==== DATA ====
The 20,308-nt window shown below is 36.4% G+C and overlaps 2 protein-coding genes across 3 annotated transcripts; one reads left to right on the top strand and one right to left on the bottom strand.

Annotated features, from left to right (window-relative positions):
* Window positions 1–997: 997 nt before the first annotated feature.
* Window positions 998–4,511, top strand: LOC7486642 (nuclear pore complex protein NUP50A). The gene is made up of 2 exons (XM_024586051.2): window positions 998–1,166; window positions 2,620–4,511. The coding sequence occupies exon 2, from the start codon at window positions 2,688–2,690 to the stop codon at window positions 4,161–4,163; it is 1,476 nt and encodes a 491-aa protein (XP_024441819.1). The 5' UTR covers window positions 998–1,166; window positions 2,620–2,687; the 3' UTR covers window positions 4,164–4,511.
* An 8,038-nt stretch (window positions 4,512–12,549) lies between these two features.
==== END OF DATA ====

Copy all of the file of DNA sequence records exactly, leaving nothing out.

The 20,308-nt window shown below is 36.4% G+C and overlaps 2 protein-coding genes across 3 annotated transcripts; one reads left to right on the top strand and one right to left on the bottom strand.

Annotated features, from left to right (window-relative positions):
* Window positions 1–997: 997 nt before the first annotated feature.
* Window positions 998–4,511, top strand: LOC7486642 (nuclear pore complex protein NUP50A). The gene is made up of 2 exons (XM_024586051.2): window positions 998–1,166; window positions 2,620–4,511. The coding sequence occupies exon 2, from the start codon at window positions 2,688–2,690 to the stop codon at window positions 4,161–4,163; it is 1,476 nt and encodes a 491-aa protein (XP_024441819.1). The 5' UTR covers window positions 998–1,166; window positions 2,620–2,687; the 3' UTR covers window positions 4,164–4,511.
* An 8,038-nt stretch (window positions 4,512–12,549) lies between these two features.